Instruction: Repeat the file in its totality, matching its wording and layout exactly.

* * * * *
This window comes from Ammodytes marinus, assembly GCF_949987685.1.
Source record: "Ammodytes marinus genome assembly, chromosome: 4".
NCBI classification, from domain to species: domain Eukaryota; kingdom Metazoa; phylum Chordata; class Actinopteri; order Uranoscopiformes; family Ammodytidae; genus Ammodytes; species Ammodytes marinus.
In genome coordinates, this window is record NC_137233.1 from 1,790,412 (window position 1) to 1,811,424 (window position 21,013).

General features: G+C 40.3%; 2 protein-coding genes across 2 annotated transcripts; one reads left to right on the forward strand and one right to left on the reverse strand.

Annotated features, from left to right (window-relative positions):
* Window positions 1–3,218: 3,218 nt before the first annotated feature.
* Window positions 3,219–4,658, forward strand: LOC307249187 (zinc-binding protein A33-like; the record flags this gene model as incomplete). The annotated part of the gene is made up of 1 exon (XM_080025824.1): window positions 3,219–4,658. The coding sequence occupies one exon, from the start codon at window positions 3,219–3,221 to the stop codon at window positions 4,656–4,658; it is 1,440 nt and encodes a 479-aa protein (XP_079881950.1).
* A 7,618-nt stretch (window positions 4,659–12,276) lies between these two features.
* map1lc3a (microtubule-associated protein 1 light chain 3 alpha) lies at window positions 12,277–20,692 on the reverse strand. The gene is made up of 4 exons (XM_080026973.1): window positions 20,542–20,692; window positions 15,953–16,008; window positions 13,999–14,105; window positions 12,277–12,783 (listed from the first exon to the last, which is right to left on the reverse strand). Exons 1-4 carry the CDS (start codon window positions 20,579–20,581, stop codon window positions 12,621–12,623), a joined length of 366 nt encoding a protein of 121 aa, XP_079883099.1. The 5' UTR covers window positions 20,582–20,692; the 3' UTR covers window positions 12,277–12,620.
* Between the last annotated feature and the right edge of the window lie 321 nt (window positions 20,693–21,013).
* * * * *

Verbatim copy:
This window comes from Ammodytes marinus, assembly GCF_949987685.1.
Source record: "Ammodytes marinus genome assembly, chromosome: 4".
NCBI classification, from domain to species: domain Eukaryota; kingdom Metazoa; phylum Chordata; class Actinopteri; order Uranoscopiformes; family Ammodytidae; genus Ammodytes; species Ammodytes marinus.
In genome coordinates, this window is record NC_137233.1 from 1,790,412 (window position 1) to 1,811,424 (window position 21,013).

General features: G+C 40.3%; 2 protein-coding genes across 2 annotated transcripts; one reads left to right on the forward strand and one right to left on the reverse strand.

Annotated features, from left to right (window-relative positions):
* Window positions 1–3,218: 3,218 nt before the first annotated feature.
* Window positions 3,219–4,658, forward strand: LOC307249187 (zinc-binding protein A33-like; the record flags this gene model as incomplete). The annotated part of the gene is made up of 1 exon (XM_080025824.1): window positions 3,219–4,658. The coding sequence occupies one exon, from the start codon at window positions 3,219–3,221 to the stop codon at window positions 4,656–4,658; it is 1,440 nt and encodes a 479-aa protein (XP_079881950.1).
* A 7,618-nt stretch (window positions 4,659–12,276) lies between these two features.
* map1lc3a (microtubule-associated protein 1 light chain 3 alpha) lies at window positions 12,277–20,692 on the reverse strand. The gene is made up of 4 exons (XM_080026973.1): window positions 20,542–20,692; window positions 15,953–16,008; window positions 13,999–14,105; window positions 12,277–12,783 (listed from the first exon to the last, which is right to left on the reverse strand). Exons 1-4 carry the CDS (start codon window positions 20,579–20,581, stop codon window positions 12,621–12,623), a joined length of 366 nt encoding a protein of 121 aa, XP_079883099.1. The 5' UTR covers window positions 20,582–20,692; the 3' UTR covers window positions 12,277–12,620.
* Between the last annotated feature and the right edge of the window lie 321 nt (window positions 20,693–21,013).